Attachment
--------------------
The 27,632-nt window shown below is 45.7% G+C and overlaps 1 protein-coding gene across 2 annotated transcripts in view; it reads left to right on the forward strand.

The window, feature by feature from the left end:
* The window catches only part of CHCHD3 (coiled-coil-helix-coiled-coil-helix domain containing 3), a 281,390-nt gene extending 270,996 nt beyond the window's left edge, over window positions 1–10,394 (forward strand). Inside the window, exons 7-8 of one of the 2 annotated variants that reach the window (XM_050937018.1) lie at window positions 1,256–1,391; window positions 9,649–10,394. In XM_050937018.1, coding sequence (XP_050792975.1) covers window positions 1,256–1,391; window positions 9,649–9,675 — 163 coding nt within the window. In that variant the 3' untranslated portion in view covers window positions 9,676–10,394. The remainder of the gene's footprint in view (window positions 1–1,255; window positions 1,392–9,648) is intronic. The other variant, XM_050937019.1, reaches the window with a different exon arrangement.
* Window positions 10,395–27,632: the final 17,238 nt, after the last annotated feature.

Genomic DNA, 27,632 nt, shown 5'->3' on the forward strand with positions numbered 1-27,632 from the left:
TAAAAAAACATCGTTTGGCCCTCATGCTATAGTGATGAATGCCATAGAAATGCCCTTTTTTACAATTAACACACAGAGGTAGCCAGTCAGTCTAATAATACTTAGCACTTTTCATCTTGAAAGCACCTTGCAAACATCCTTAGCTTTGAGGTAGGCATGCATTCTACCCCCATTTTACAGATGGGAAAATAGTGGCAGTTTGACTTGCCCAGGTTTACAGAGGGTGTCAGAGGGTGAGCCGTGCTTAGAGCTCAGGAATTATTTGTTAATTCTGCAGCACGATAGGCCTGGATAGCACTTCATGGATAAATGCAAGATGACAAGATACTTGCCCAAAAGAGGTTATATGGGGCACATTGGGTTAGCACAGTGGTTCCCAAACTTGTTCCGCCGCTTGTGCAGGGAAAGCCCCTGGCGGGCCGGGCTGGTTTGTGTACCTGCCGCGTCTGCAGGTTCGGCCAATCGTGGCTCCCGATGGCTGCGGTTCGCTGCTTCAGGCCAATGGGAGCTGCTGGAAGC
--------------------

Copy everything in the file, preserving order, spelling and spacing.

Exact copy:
The 27,632-nt window shown below is 45.7% G+C and overlaps 1 protein-coding gene across 2 annotated transcripts in view; it reads left to right on the forward strand.

The window, feature by feature from the left end:
* The window catches only part of CHCHD3 (coiled-coil-helix-coiled-coil-helix domain containing 3), a 281,390-nt gene extending 270,996 nt beyond the window's left edge, over window positions 1–10,394 (forward strand). Inside the window, exons 7-8 of one of the 2 annotated variants that reach the window (XM_050937018.1) lie at window positions 1,256–1,391; window positions 9,649–10,394. In XM_050937018.1, coding sequence (XP_050792975.1) covers window positions 1,256–1,391; window positions 9,649–9,675 — 163 coding nt within the window. In that variant the 3' untranslated portion in view covers window positions 9,676–10,394. The remainder of the gene's footprint in view (window positions 1–1,255; window positions 1,392–9,648) is intronic. The other variant, XM_050937019.1, reaches the window with a different exon arrangement.
* Window positions 10,395–27,632: the final 17,238 nt, after the last annotated feature.

Genomic DNA, 27,632 nt, shown 5'->3' on the forward strand with positions numbered 1-27,632 from the left:
TAAAAAAACATCGTTTGGCCCTCATGCTATAGTGATGAATGCCATAGAAATGCCCTTTTTTACAATTAACACACAGAGGTAGCCAGTCAGTCTAATAATACTTAGCACTTTTCATCTTGAAAGCACCTTGCAAACATCCTTAGCTTTGAGGTAGGCATGCATTCTACCCCCATTTTACAGATGGGAAAATAGTGGCAGTTTGACTTGCCCAGGTTTACAGAGGGTGTCAGAGGGTGAGCCGTGCTTAGAGCTCAGGAATTATTTGTTAATTCTGCAGCACGATAGGCCTGGATAGCACTTCATGGATAAATGCAAGATGACAAGATACTTGCCCAAAAGAGGTTATATGGGGCACATTGGGTTAGCACAGTGGTTCCCAAACTTGTTCCGCCGCTTGTGCAGGGAAAGCCCCTGGCGGGCCGGGCTGGTTTGTGTACCTGCCGCGTCTGCAGGTTCGGCCAATCGTGGCTCCCGATGGCTGCGGTTCGCTGCTTCAGGCCAATGGGAGCTGCTGGAAGC